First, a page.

“I think we’ll have a little bit more of a home-grown rotation,” said Anthopoulos. “You’ve seen guys like Nolin up here now, Stroman will certainly have a chance to get up here, Deck McGuire has had a good final month in New Hampshire, looks to be turning it around, and definitely has a chance to be here. And then depending on what happens with guys like Kyle Drabek and Drew Hutchison, they have options remaining, they could be in this rotation, they could be competing for a spot in Toronto.
“You saw a pure minor-league free agent rotation to start the year, and now we even have guys who are the 40, whether it’s Chad Jenkins that could be here, Thad (Weber) is on the 40-man as well, so hard to tell what the off-season brings, but there’s a very good chance it’s either guys on the 40 or homegrown guys that make up the rotation.”
Also of note is that Anthopoulos, when asked about the organization-wide run of injuries, again mentioned the need for a review this winter.
“I think we have to, it’s the second year now,” said Anthopoulos. “Normally you can say it’s one year, it may have been an anomaly, but there are certain types of injuries that we need to look at, and why they’re happening. It’s not always an easy thing to explain, but there’s no doubt.
“That’s why depth is so important, but at the same time, injury-prevention is more important than depth. Definitely something we’re going to talk about.”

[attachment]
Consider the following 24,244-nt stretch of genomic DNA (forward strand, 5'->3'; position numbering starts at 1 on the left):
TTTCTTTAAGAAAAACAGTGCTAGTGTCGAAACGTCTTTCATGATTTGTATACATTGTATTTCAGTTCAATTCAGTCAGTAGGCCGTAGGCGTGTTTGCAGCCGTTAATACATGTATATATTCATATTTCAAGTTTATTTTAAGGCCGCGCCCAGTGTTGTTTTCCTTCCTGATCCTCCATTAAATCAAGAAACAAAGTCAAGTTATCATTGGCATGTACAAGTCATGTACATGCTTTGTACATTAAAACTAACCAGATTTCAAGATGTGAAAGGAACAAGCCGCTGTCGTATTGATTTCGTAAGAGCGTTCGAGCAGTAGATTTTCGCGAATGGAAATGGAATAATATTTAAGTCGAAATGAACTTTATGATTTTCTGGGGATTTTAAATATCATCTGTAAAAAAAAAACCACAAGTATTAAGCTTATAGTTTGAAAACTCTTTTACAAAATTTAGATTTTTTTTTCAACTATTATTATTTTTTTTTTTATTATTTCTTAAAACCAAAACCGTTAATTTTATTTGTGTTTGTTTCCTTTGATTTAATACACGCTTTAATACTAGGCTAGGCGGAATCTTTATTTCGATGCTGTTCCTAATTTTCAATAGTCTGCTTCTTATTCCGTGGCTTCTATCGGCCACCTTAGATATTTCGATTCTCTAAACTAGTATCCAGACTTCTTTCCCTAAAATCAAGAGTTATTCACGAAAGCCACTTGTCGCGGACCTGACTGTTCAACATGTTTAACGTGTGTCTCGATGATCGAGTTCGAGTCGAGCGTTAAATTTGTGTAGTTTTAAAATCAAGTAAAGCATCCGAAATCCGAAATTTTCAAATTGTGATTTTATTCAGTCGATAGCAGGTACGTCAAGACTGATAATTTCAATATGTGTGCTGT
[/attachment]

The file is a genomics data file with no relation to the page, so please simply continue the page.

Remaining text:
NOLIN’S NIGHT: Sean Nolin, the left-handed pitching prospect still in the mix for a September call up from the Blue Jays, took a no-hitter into the sixth inning before surrendering a two-out, solo shot to shortstop Eduardo Escobar that opened the scoring.
That was Nolin’s 100th pitch of the night, and ended a strong outing in which he allowed just the solo shot plus three walks with five strikeouts. He might have gone deeper had his command been crisper – just 55 of his 100 pitches were strikes.
“As much as he was trying to be aggressive in the zone and ahead in the count, he still would fight himself on losing pitches and that’s youth,” said Bisons manager Marty Brown. “Every pitch means something, don’t just grab it and wing it. Hopefully he’ll learn from tonight and go back out and understand that each pitch has to set up the next pitch and the next pitch. He’s young, he’s fiery, that’s what makes him good. He just has to be smarter about it.”
For Nolin, he said “it was tough to let up” the home run, adding, “the hit was all right, but to make it a home run and for them to get up 1-0 kind of got to me a little. But that’s all I could do.”
Still, the outing dropped his ERA in three triple-A starts to 1.53.
“Sean is always hard on himself,” said Brown, “but he did a great job.”
Note: Plans to make A.J. Jimenez a September call-up are on hold after the catching prospect was placed on the temporary inactive list Thursday after a nerve irritation issue in his surgically repaired right elbow flared up on him. Jimenez, who played in the Futures Games this summer, also missed some time earlier this season with the same problem and says the pain isn’t as bad as last time. “It feels something like it but hopefully it’s not as bad as it was before,” he said. “Hopefully I take yesterday, take today off and I can be back tomorrow or the next day. … I feel so bad because at this point of the season you want to stay healthy and see what happens in September, but if I don’t go up this year, it will be next year.” The Blue Jays don’t have any other catchers on the 40-man roster, which may create an opportunity for Mike Nickeas since a third catcher will definitely be added.